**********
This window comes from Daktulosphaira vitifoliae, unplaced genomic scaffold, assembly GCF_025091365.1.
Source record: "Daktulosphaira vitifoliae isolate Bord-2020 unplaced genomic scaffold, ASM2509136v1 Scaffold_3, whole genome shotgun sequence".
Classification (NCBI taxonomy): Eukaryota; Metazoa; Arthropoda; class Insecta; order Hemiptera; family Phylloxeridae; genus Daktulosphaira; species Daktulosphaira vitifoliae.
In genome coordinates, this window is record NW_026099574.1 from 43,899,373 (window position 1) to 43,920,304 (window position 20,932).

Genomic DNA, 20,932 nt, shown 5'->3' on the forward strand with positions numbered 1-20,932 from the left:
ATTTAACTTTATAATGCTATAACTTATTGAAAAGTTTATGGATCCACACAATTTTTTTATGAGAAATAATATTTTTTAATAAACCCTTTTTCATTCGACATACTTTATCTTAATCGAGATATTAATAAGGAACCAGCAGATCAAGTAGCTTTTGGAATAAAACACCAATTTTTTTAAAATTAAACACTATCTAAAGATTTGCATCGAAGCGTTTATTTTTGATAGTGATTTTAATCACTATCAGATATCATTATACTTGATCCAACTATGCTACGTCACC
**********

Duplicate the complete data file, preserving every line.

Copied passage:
This window comes from Daktulosphaira vitifoliae, unplaced genomic scaffold, assembly GCF_025091365.1.
Source record: "Daktulosphaira vitifoliae isolate Bord-2020 unplaced genomic scaffold, ASM2509136v1 Scaffold_3, whole genome shotgun sequence".
Classification (NCBI taxonomy): Eukaryota; Metazoa; Arthropoda; class Insecta; order Hemiptera; family Phylloxeridae; genus Daktulosphaira; species Daktulosphaira vitifoliae.
In genome coordinates, this window is record NW_026099574.1 from 43,899,373 (window position 1) to 43,920,304 (window position 20,932).

Genomic DNA, 20,932 nt, shown 5'->3' on the forward strand with positions numbered 1-20,932 from the left:
ATTTAACTTTATAATGCTATAACTTATTGAAAAGTTTATGGATCCACACAATTTTTTTATGAGAAATAATATTTTTTAATAAACCCTTTTTCATTCGACATACTTTATCTTAATCGAGATATTAATAAGGAACCAGCAGATCAAGTAGCTTTTGGAATAAAACACCAATTTTTTTAAAATTAAACACTATCTAAAGATTTGCATCGAAGCGTTTATTTTTGATAGTGATTTTAATCACTATCAGATATCATTATACTTGATCCAACTATGCTACGTCACC